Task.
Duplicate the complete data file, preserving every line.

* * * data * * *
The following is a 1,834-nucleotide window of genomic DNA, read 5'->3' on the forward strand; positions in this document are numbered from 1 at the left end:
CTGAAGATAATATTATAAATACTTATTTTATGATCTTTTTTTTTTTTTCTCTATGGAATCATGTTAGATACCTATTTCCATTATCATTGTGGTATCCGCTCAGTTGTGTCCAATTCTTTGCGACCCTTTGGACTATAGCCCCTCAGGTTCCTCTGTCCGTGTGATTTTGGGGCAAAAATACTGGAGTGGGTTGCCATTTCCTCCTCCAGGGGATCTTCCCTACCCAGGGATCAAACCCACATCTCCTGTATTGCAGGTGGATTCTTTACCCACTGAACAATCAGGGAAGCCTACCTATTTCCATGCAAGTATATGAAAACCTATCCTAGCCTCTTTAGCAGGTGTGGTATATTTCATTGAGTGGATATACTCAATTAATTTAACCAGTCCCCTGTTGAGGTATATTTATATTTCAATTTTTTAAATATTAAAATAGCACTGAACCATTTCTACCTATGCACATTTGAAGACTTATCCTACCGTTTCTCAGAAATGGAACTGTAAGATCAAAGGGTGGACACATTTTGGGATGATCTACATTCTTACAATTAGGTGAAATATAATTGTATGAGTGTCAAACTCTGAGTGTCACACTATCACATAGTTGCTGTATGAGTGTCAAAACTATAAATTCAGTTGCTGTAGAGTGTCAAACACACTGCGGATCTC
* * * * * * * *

The following is a 1,834-nucleotide window of genomic DNA, read 5'->3' on the forward strand; positions in this document are numbered from 1 at the left end:
CTGAAGATAATATTATAAATACTTATTTTATGATCTTTTTTTTTTTTTCTCTATGGAATCATGTTAGATACCTATTTCCATTATCATTGTGGTATCCGCTCAGTTGTGTCCAATTCTTTGCGACCCTTTGGACTATAGCCCCTCAGGTTCCTCTGTCCGTGTGATTTTGGGGCAAAAATACTGGAGTGGGTTGCCATTTCCTCCTCCAGGGGATCTTCCCTACCCAGGGATCAAACCCACATCTCCTGTATTGCAGGTGGATTCTTTACCCACTGAACAATCAGGGAAGCCTACCTATTTCCATGCAAGTATATGAAAACCTATCCTAGCCTCTTTAGCAGGTGTGGTATATTTCATTGAGTGGATATACTCAATTAATTTAACCAGTCCCCTGTTGAGGTATATTTATATTTCAATTTTTTAAATATTAAAATAGCACTGAACCATTTCTACCTATGCACATTTGAAGACTTATCCTACCGTTTCTCAGAAATGGAACTGTAAGATCAAAGGGTGGACACATTTTGGGATGATCTACATTCTTACAATTAGGTGAAATATAATTGTATGAGTGTCAAACTCTGAGTGTCACACTATCACATAGTTGCTGTATGAGTGTCAAAACTATAAATTCAGTTGCTGTAGAGTGTCAAACACACTGCGGATCTC